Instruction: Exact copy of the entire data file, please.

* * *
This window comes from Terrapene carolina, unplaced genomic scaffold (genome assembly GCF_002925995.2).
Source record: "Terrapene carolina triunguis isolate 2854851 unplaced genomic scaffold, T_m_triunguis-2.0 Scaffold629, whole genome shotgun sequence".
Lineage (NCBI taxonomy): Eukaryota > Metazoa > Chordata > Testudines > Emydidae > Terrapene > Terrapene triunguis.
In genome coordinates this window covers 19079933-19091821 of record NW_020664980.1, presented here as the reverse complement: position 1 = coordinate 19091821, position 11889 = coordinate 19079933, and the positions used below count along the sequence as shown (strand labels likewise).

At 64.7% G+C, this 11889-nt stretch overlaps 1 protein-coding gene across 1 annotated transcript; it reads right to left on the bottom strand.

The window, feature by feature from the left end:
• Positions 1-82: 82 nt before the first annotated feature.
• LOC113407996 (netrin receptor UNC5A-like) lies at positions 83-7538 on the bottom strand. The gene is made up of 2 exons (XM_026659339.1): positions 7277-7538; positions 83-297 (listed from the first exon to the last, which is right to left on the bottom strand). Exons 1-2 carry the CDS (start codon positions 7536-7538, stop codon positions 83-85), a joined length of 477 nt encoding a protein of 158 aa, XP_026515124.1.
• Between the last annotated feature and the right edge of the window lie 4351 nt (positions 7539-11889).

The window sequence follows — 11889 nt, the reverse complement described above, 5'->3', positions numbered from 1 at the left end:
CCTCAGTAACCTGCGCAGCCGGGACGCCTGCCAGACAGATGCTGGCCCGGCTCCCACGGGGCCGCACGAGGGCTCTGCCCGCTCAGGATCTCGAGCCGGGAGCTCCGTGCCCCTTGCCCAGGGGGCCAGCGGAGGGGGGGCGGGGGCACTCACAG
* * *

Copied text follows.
This window comes from Terrapene carolina, unplaced genomic scaffold (genome assembly GCF_002925995.2).
Source record: "Terrapene carolina triunguis isolate 2854851 unplaced genomic scaffold, T_m_triunguis-2.0 Scaffold629, whole genome shotgun sequence".
Lineage (NCBI taxonomy): Eukaryota > Metazoa > Chordata > Testudines > Emydidae > Terrapene > Terrapene triunguis.
In genome coordinates this window covers 19079933-19091821 of record NW_020664980.1, presented here as the reverse complement: position 1 = coordinate 19091821, position 11889 = coordinate 19079933, and the positions used below count along the sequence as shown (strand labels likewise).

At 64.7% G+C, this 11889-nt stretch overlaps 1 protein-coding gene across 1 annotated transcript; it reads right to left on the bottom strand.

The window, feature by feature from the left end:
• Positions 1-82: 82 nt before the first annotated feature.
• LOC113407996 (netrin receptor UNC5A-like) lies at positions 83-7538 on the bottom strand. The gene is made up of 2 exons (XM_026659339.1): positions 7277-7538; positions 83-297 (listed from the first exon to the last, which is right to left on the bottom strand). Exons 1-2 carry the CDS (start codon positions 7536-7538, stop codon positions 83-85), a joined length of 477 nt encoding a protein of 158 aa, XP_026515124.1.
• Between the last annotated feature and the right edge of the window lie 4351 nt (positions 7539-11889).

The window sequence follows — 11889 nt, the reverse complement described above, 5'->3', positions numbered from 1 at the left end:
CCTCAGTAACCTGCGCAGCCGGGACGCCTGCCAGACAGATGCTGGCCCGGCTCCCACGGGGCCGCACGAGGGCTCTGCCCGCTCAGGATCTCGAGCCGGGAGCTCCGTGCCCCTTGCCCAGGGGGCCAGCGGAGGGGGGGCGGGGGCACTCACAG